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  1. #21
    KEK
    KEK is offline

    Join Date
    Feb 2005
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    My setup for roll paper is cheap and works well. I made a holder for the roll similar to the metal counter type but mine is made from a wooden dowel and plywood for the support stands. I have a small darkroom so I lay a piece of plywood with a wooden yard stick screwed to one edge from my wet side to my dry side. I roll out the paper to the size I want and use a metal door threshold and razor knife to cut. To take the curl out Freestyle sold cardboard mailers up to 24 x 30 with the black inner bag. Cut up what you need a day or two ahead of time and it's all flat when you want it.

  2. #22

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    Jan 2007
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    third stone from the sun
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    Quote Originally Posted by ROL View Post
    Of course rolls are emulsion in. I didn't mean to suggest that the unrolling itself from the box would injure the emulsion. But dragging large unwieldy widths, of curly paper around sharp cardboard may scratch the emulsion as easily as it can cause flesh paper cuts. Even the freshly cut edge of the (glossy fiber) paper, if allowed to sppring back onto the emulsion side, may injure its surface. The last time I had one in the darkroom, I found that blood neither makes a good developer, nor a consistent toner. As I apparently unsuccessfully attempted to indicate, without writing a multi-page treatise, the method itself works fine at no cost, for occasional use. And feel free to use any cutting implement you wish specific to your unquestionably superior method. There are other options that work as well for others. My objective observations were only to suggest that planning and careful handling of paper are necessary deviations to more carefree sheet paper handling. I in no way meant to disparage a method which so demonstrably works so well for such a sensitive individual.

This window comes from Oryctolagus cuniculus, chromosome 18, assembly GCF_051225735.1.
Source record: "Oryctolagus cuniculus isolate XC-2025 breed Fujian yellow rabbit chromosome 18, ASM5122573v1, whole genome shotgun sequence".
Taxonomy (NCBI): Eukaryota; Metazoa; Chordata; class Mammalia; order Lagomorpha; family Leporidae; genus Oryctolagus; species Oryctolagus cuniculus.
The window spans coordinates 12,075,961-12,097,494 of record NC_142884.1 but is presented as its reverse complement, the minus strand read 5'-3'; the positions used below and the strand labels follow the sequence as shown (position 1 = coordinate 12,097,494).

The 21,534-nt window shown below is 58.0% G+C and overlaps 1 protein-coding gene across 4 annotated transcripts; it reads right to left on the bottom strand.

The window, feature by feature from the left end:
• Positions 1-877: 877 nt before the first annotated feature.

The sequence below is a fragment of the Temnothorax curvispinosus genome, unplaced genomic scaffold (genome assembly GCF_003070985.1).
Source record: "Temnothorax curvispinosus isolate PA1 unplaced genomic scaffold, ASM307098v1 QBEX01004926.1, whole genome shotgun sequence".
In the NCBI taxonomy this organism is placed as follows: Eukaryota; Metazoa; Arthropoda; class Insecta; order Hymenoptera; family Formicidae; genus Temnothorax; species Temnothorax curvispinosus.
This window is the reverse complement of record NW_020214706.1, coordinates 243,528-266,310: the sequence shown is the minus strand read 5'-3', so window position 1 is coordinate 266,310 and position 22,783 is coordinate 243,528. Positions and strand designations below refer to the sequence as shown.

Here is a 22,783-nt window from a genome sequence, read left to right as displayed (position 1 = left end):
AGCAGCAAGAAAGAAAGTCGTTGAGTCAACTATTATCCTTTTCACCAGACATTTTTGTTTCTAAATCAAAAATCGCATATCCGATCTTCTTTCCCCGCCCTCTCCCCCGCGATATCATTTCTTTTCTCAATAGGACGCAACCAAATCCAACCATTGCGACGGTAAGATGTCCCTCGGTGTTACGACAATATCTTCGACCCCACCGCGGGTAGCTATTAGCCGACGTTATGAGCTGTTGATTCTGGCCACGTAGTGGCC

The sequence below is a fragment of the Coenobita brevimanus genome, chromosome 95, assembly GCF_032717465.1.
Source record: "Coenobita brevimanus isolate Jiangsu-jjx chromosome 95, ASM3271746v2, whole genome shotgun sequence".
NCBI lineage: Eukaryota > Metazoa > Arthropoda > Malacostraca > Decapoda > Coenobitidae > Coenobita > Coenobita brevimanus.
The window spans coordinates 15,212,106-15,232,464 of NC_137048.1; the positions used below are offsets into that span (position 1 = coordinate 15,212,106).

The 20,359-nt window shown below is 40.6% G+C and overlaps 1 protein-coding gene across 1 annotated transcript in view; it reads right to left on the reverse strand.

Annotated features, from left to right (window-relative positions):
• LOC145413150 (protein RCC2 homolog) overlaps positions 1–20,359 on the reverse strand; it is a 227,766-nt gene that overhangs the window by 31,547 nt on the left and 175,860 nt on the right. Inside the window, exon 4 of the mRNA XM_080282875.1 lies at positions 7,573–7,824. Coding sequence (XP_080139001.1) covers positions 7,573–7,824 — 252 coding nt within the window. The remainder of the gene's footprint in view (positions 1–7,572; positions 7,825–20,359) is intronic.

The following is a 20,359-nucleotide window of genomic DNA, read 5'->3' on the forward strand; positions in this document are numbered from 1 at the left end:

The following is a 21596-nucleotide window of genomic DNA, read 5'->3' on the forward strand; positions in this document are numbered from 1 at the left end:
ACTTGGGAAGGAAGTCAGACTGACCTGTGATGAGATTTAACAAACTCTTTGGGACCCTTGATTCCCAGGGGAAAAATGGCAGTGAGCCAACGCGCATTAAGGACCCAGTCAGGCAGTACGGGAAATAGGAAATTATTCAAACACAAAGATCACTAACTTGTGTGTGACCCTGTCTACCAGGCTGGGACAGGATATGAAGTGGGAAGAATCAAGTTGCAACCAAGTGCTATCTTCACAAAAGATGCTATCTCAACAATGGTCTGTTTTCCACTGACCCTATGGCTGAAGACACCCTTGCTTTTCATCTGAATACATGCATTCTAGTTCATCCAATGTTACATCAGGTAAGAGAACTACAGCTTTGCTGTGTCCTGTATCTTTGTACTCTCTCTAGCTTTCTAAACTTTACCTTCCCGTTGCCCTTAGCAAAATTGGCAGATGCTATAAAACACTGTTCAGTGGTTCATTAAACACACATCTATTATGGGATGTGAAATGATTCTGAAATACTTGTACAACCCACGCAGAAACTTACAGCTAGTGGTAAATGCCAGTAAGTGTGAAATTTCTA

Yes, indeed. However, if you re-roll the amount of paper you've pulled out before you cut then you will not have to drag the aforementioned large, unwieldly widths of dangerously curly paper around sharp cardboard where it might have it's gentle emulsion scratched or, god forbid, deliver a paper cut or maybe something worse - I don't know... not to mention keeping the dust off the unexposed sheet of paper.

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